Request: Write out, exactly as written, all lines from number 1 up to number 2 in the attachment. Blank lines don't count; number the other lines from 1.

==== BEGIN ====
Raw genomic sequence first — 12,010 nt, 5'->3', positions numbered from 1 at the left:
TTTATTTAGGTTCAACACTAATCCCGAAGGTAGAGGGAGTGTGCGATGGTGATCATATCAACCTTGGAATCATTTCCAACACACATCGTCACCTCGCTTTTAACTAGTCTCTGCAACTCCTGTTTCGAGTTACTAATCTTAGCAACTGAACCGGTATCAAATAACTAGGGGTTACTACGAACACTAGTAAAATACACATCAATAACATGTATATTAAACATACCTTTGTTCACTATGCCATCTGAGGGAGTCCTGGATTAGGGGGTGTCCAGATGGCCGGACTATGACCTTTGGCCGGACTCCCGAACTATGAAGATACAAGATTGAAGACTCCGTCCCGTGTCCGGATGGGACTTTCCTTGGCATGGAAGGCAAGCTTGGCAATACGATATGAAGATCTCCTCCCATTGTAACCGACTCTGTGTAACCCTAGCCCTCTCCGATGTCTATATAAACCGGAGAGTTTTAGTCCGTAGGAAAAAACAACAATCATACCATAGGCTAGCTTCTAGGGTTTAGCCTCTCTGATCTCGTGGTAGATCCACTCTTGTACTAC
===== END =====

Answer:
Raw genomic sequence first — 12,010 nt, 5'->3', positions numbered from 1 at the left:
TTTATTTAGGTTCAACACTAATCCCGAAGGTAGAGGGAGTGTGCGATGGTGATCATATCAACCTTGGAATCATTTCCAACACACATCGTCACCTCGCTTTTAACTAGTCTCTGCAACTCCTGTTTCGAGTTACTAATCTTAGCAACTGAACCGGTATCAAATAACTAGGGGTTACTACGAACACTAGTAAAATACACATCAATAACATGTATATTAAACATACCTTTGTTCACTATGCCATCTGAGGGAGTCCTGGATTAGGGGGTGTCCAGATGGCCGGACTATGACCTTTGGCCGGACTCCCGAACTATGAAGATACAAGATTGAAGACTCCGTCCCGTGTCCGGATGGGACTTTCCTTGGCATGGAAGGCAAGCTTGGCAATACGATATGAAGATCTCCTCCCATTGTAACCGACTCTGTGTAACCCTAGCCCTCTCCGATGTCTATATAAACCGGAGAGTTTTAGTCCGTAGGAAAAAACAACAATCATACCATAGGCTAGCTTCTAGGGTTTAGCCTCTCTGATCTCGTGGTAGATCCACTCTTGTACTAC